• Splitting wood weakens structural integrity. If the joint will experience stress, repair the split or replace the wood rather than leaving the split as it is.

Read more: How to Prevent Wood Splitting With Screws | eHow.com http://www.ehow.com/how_6517096_drill-screw-wood.html

Tsu Dho Nimh's picture
Joined: 2010-09-05 20:30

Pilot hole may very well be too small.

Hold the drill bit and the screw next to each other, with the bit in front of the screw, hiding the screw.

Look at how much of the screw the drill bit is hiding, especially the threads.

  • If you can't see the threads, the bit is too big.
  • If all you see is the tips of the threads, the bit is too big.
  • If you can see the bottom of the thread groove on BOTH sides, the bit is too small.
  • If you can see the threads on both sides of the drill bit, and maybe the bottom of the thread groove on one side ... it's the right size.

That, and lubricating the screw with a bit of paraffin (wax used for canning for you who think it's a fuel used for lanterns) or hard soap, should make it easier.

biz_kid1's picture
Joined: 2011-02-12 21:43
Fantasic tip!

Thanks!  This has aided me tremendously!

claydowling's picture
Joined: 2011-01-26 17:28

With a wood screw you need to countersink the screw as well.  The angled base of the screw head splits the wood apart.  You can get a hand countersink at Harbor Freight, or the big box stores sell countersinks that can be chucked into a drill.  Of the two, I recommend the hand countersink because it's a bit faster.

If you don't countersink the holes you'll split the wood out every time.

biz_kid1's picture
Joined: 2011-02-12 21:43
Hand countersink might be faster...

But I did get a countersink kit for the drill - works AWESOMELY!  Thanks!  No split wood thus far! 

tncraftsman's picture
Joined: 2010-10-14 12:40
Pilot Hole Chart

Here is a reference chart for choosing the right pilot hole for the right screw size.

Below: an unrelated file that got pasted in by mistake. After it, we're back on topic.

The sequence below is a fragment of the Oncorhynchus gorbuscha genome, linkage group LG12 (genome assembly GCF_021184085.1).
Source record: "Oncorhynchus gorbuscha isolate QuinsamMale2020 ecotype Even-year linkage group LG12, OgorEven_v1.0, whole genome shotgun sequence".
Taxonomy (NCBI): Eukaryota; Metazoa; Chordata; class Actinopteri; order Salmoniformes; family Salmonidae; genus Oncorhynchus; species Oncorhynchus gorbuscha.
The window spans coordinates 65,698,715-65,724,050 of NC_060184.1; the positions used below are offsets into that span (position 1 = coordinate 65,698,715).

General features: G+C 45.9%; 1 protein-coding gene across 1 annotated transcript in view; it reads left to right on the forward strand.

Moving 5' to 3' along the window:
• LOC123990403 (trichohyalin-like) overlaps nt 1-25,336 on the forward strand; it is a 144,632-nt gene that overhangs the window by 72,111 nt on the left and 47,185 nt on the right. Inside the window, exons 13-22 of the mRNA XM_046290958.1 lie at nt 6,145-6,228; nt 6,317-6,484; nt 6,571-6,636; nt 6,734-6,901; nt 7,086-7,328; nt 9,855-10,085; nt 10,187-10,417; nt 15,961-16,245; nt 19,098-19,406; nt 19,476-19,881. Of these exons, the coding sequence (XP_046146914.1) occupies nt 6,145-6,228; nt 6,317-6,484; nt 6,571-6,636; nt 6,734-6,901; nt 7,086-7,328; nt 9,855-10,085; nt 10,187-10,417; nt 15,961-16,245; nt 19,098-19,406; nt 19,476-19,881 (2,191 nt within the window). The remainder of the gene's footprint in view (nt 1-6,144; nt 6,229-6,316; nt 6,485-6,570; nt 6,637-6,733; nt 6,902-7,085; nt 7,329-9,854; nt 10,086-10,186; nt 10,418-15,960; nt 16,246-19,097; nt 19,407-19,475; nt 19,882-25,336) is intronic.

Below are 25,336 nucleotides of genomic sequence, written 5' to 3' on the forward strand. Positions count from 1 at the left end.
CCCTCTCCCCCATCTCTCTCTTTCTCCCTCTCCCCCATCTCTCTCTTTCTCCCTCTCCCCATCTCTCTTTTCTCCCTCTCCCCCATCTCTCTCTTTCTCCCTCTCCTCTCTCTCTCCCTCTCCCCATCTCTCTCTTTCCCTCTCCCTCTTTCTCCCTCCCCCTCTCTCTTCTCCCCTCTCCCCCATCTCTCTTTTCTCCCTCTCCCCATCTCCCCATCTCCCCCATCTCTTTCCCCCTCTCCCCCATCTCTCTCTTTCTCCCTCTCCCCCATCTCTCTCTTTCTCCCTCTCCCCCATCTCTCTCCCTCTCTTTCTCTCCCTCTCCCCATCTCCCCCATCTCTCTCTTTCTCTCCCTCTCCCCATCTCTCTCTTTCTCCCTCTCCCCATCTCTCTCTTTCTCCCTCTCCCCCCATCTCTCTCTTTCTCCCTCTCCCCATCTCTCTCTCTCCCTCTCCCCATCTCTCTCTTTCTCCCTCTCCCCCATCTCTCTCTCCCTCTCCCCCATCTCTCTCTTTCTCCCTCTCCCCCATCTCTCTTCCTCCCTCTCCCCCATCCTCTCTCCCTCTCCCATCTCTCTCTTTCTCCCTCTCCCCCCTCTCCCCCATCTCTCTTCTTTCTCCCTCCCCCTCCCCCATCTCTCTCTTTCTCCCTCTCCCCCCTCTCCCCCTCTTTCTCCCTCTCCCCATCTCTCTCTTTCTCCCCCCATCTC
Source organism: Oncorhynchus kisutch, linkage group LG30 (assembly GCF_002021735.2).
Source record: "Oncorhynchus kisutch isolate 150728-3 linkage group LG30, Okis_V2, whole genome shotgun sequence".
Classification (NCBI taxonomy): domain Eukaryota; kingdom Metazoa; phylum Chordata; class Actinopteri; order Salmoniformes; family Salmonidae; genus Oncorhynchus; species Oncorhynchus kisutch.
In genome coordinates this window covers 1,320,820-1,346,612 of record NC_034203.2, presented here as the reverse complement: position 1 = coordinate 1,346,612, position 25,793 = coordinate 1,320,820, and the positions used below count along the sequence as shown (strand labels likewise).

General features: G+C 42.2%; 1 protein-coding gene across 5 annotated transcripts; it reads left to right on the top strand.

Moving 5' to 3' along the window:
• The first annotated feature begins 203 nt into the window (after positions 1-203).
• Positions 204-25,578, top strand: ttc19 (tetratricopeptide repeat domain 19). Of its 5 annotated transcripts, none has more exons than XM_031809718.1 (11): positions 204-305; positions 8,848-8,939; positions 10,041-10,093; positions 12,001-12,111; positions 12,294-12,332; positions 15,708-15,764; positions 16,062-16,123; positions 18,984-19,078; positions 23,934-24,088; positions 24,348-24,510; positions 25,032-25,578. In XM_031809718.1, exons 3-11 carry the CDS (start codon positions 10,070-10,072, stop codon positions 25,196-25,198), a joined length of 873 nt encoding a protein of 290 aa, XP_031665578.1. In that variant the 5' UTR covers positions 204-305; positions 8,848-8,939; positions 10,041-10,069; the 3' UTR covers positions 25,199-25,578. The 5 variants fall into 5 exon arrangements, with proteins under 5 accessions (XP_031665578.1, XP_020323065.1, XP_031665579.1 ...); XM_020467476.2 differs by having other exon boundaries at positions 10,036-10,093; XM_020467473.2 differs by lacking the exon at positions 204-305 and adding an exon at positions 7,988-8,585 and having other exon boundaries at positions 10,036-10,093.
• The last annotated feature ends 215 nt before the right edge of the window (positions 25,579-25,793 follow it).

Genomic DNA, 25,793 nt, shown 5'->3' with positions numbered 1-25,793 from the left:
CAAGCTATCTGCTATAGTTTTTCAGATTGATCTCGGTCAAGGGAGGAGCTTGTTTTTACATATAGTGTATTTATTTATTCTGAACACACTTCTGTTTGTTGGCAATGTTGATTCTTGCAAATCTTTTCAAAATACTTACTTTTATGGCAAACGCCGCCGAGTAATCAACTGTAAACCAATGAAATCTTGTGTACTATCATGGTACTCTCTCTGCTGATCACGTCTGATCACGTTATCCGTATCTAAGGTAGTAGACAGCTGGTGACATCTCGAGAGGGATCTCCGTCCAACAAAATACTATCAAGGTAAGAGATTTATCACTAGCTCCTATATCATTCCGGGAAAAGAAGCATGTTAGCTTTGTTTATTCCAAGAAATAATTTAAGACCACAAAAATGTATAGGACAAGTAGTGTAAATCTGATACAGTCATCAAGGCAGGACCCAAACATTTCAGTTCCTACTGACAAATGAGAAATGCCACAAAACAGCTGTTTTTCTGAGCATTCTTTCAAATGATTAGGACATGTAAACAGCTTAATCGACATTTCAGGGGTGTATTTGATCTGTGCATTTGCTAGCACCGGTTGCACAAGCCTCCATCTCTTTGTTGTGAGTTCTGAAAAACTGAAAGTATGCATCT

Wood Screw Pilot Hole Sizes


Mid-South Bunk Beds


edwin's picture
4x4 wood post splitting

hello, maybe you guru's can help this diy guy.

i am using 4x4 wood post that are 10' feet long.
as i drove the nails in the top and bottom of the 4x4 to add the brackets and connectors. the nails were to big and now the 4x4 post are starting to split.
how can i fix this?  the post are beginning to split from top to bottom, and some of the spits are pretty significant.  any help would be apprecitated
tncraftsman's picture
Joined: 2010-10-14 12:40
Pre-drilling the holes should

Pre-drilling the holes should prevent or minimize splitting.  The quality of wood could be a factor as well.  Another trick to prevent splitting with nails is to use a hammer to tap the pointed end of the nail to a blunt point. 

Something else to be careful of is where you drive the nail.  The closer you get to the endgrain the more prevalent splitting will be.

Good luck!

Mid-South Bunk Beds


claydowling's picture
Joined: 2011-01-26 17:28
Some wood splits

Posts that weren't properly dried will split, and your nail just makes a convenient starting point.  Some species, such as Douglas Fir, are naturally predisposed to splitting.  Which makes it great for working in some contexts, but terrible in others.